My walking foot is defunct. I was not happy sewing on the borders and binding without one. I know better, but was lazy and didn't take my time. And I didn't quilt the polka-dot border either. I may go back later and take it apart and fix it. I should have ironed it, as already it creased from sitting folded on a chair for a few days.

I am lazy because yesterday my husband underwent his second cataract surgery; both were successful and he can see again. I am still recovering, lol, unused to being on the road at 7:30 am to drive in rush hour traffic. It's been many a long year since I had to do that. And my Suki wakes me up every night about midnight. Our apple trees produced hundreds of apples again this year, and all the critters in the neighborhood come to feed. Suki knows they are out there and needs to check things out.
I have been reading and reviewing like crazy. I asked, and received, loads of ARCs. Coming up are:

Seven Women and the Secret of Their Greatness by Eric Mataxes
The Heart Goes Last by Margaret Atwood

A Place We Knew Well by Susan Carol McCarthy
The First King of Hollywood: The Life of Douglas Fairbanks by Tracey Goessel
Wilkie Collins by Peter Ackroyd
The Rilke of Ruth Speirs
The Magic of Beverly Sills by Nancy Guy
Corrupted by Lisa Scottoline
The Year of Lear by James Shapiro
Brand Luther by Andrew Pettegree

The Remarkable Rise of Eliza Jumel by Margaret Oppenheimer
The Improbability of Love by Hannah Rothschild
The Last Words of the Holy Ghost by Matt Cashion
Hear My Sad Story by Richard Polenberg
White Eskimo by Stephen R. Brown

PLUS, still on my shelf to read, most to be published early next year, are:

  • Lady Bird and Lyndon by Betty Caroli
  • My Name is Lucy Barton by Elizabeth Stout (author of Olivia Kitteridge)
  • The Longest Night by Andrea Williams
  • A Doubter's Almanac by Ethan Canin
  • From Stray Dog to WWI Hero by Grant Hayter-Menzies
  • Brooklyn by Colm Toibin 
  • Radioactive! By Winifred Conklin
  • All of Us and Everything by Bridgit Asher

AND, I am still reading Behind the Beautiful Forevers by Kathleen Boos for the new library book club.

NOT TO MENTION...I have Japanese Contemporary Quilts and Quilters sitting next to me! That review should be up in the next few days as well. AND, I took advantage of C&T's big sale and bought four quilt books, and there is the one I got at Grand Rapids AQS..

It's gong to be quite a fall.

Tuesday, September 22, 2015

September 1963 High Fashion Knits, Aprons, and Dresses for Girls

The cover article for the September 1963 issue of Woman's Day was on "new" knit dresses, suits and coats.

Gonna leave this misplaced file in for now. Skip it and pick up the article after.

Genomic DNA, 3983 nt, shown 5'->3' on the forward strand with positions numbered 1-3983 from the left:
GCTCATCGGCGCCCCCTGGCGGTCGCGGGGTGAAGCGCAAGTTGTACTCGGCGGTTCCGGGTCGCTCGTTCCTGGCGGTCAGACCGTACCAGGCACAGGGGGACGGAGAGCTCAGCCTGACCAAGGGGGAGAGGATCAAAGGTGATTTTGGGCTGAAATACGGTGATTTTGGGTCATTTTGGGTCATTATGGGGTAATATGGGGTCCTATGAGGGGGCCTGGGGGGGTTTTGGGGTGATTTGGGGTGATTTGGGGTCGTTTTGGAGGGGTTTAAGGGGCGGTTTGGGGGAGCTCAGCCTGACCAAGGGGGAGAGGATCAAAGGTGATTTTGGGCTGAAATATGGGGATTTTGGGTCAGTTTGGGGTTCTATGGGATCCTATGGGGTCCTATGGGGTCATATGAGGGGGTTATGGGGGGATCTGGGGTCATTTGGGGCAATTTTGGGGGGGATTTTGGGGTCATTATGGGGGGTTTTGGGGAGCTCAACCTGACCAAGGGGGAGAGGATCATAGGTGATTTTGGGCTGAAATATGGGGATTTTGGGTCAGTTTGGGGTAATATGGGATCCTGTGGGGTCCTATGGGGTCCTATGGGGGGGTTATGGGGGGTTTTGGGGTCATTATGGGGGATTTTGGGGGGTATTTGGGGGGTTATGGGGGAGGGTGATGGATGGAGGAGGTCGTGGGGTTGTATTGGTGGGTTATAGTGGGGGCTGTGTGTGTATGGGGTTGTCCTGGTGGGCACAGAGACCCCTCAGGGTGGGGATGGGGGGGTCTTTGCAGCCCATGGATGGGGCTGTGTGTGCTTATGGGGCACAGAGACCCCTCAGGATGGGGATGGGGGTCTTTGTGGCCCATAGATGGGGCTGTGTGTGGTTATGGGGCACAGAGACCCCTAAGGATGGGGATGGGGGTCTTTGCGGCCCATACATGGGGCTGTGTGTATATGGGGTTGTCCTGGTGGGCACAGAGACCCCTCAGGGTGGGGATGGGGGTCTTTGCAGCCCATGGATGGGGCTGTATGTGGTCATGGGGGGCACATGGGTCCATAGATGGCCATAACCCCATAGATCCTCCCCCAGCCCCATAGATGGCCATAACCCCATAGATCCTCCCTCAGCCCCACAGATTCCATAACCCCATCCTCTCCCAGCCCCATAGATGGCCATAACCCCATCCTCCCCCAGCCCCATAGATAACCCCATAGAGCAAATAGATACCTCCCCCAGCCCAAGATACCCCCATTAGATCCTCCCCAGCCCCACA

Cable Shift features one long cable, front and back; balance done in stockinette stitch. 
"As more and more women have discovered the marvel of knits, they have become as basic and indispensable as the proverbial little black dress."

Skirt quilt in a novelty ribbed stitch, set-in sleeves with button cuffs. Chanel checked quilt with 10% mohair.
Pleated shift in mohair and Orlon
Shetland and wool jacket dress; White wool dress with 10% mohair; Sweater dress of waffle stitched mohair.
Cobble tweedcoat of 100% wool with matching fringed scarf.
Sports coat of mohair and nubby tweed yarn. 
  It was about this time that my grandmother knit a suit.
My grandmother in her knit suit; Mom with the cigarette. 
Even aprons had gone 'high fashion'. "Bib aprons take on a new look with embroidery, appliqué, ribbons and buttons in a variety of colorful, washable fabrics ranging from organza to hopsacking.

 It was a time when even little girls were fashionably dressed.
Jumper dress with 'new low waisted look.' Simplicity 5133.
French Smock Simplicity 5045
Classic Alpine dress Simplicity 5132. Basque dress with Bertha collar, Simplicity 5137. 
A very elegant blouse.

Sunday, September 20, 2015

Balancing Act: A Window Opens by Elizabeth Egan

Alice realizes the question is not whether it’s possible to have it all, but what does she—Alice Pearse—really want?

Elizabeth Egen's debut novel A Window Opens finds the fine line between melodrama and humor. We watch Alice's life go from a perfect balance of life and work to losing control. The story could have become tear-jerking sad, or it could have become humor, a satire on choices women have to make today. I felt it hit the right, life-like mix.